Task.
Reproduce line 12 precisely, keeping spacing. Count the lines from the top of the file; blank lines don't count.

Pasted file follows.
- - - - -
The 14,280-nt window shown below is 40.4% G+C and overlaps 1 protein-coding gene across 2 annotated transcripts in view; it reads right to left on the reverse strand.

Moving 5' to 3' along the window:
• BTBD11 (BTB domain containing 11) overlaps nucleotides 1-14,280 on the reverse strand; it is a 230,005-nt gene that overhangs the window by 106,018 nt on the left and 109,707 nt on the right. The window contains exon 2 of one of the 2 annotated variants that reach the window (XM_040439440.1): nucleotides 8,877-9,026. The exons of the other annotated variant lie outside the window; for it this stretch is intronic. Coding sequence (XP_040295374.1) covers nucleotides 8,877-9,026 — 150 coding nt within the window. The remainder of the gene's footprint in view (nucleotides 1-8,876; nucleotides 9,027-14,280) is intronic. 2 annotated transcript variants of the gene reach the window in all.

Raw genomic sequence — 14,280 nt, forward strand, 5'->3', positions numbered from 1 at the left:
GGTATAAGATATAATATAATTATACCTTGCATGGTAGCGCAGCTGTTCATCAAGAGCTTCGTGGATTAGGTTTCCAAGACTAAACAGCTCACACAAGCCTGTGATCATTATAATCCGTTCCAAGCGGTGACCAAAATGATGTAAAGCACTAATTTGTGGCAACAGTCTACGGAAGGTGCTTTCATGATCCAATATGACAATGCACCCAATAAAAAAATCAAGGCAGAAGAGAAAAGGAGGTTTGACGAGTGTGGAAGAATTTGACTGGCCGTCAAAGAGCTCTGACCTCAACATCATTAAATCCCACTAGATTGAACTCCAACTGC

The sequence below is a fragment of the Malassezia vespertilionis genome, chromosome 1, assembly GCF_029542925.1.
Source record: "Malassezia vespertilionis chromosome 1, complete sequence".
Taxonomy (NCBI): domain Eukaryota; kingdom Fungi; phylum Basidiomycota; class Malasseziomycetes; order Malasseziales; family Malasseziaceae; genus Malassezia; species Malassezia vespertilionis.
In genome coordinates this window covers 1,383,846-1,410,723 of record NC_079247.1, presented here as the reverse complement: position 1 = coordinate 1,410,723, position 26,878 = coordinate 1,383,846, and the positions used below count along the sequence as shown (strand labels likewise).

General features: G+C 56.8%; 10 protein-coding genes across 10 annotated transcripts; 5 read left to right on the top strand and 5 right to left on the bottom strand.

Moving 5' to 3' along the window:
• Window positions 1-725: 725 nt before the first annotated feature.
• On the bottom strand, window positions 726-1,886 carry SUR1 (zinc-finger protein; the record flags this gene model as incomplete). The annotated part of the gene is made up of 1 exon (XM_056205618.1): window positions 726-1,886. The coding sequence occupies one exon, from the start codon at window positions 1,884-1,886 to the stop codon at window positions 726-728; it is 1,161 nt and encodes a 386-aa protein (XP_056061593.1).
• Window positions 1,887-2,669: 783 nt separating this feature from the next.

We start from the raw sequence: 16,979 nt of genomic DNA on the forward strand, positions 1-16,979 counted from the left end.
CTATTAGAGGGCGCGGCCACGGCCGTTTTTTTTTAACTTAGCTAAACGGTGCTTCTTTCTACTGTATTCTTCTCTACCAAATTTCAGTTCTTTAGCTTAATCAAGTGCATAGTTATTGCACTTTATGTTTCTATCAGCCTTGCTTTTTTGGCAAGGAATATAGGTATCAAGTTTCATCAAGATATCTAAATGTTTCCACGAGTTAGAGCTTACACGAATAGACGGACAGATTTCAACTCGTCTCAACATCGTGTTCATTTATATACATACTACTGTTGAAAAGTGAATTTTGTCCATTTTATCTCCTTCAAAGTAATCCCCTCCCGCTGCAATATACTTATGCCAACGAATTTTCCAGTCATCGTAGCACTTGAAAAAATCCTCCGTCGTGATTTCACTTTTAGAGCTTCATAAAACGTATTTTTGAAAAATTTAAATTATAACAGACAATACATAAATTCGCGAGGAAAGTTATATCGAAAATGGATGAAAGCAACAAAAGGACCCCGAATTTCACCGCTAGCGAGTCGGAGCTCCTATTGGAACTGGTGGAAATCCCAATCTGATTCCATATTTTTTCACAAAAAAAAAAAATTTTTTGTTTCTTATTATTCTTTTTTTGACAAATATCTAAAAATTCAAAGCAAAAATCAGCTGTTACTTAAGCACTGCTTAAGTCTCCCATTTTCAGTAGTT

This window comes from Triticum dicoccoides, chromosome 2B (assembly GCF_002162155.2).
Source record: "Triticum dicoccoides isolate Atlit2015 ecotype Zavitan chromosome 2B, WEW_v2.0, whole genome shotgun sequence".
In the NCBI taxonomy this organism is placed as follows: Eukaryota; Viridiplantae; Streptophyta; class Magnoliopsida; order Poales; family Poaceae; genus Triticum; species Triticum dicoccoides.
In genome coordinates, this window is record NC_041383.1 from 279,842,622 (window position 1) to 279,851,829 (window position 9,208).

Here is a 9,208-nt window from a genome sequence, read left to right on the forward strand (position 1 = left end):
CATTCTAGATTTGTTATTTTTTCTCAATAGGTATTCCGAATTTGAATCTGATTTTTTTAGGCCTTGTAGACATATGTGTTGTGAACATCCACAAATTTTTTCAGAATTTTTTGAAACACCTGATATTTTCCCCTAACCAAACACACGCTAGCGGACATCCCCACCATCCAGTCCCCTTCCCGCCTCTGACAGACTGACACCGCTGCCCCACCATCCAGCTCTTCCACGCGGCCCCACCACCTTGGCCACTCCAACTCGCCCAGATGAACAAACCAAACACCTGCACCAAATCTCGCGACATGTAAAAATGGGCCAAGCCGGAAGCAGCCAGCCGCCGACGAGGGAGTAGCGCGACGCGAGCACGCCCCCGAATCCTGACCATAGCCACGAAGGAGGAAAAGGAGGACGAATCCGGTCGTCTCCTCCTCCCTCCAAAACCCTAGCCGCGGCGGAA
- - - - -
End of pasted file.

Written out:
• Window positions 1-725: 725 nt before the first annotated feature.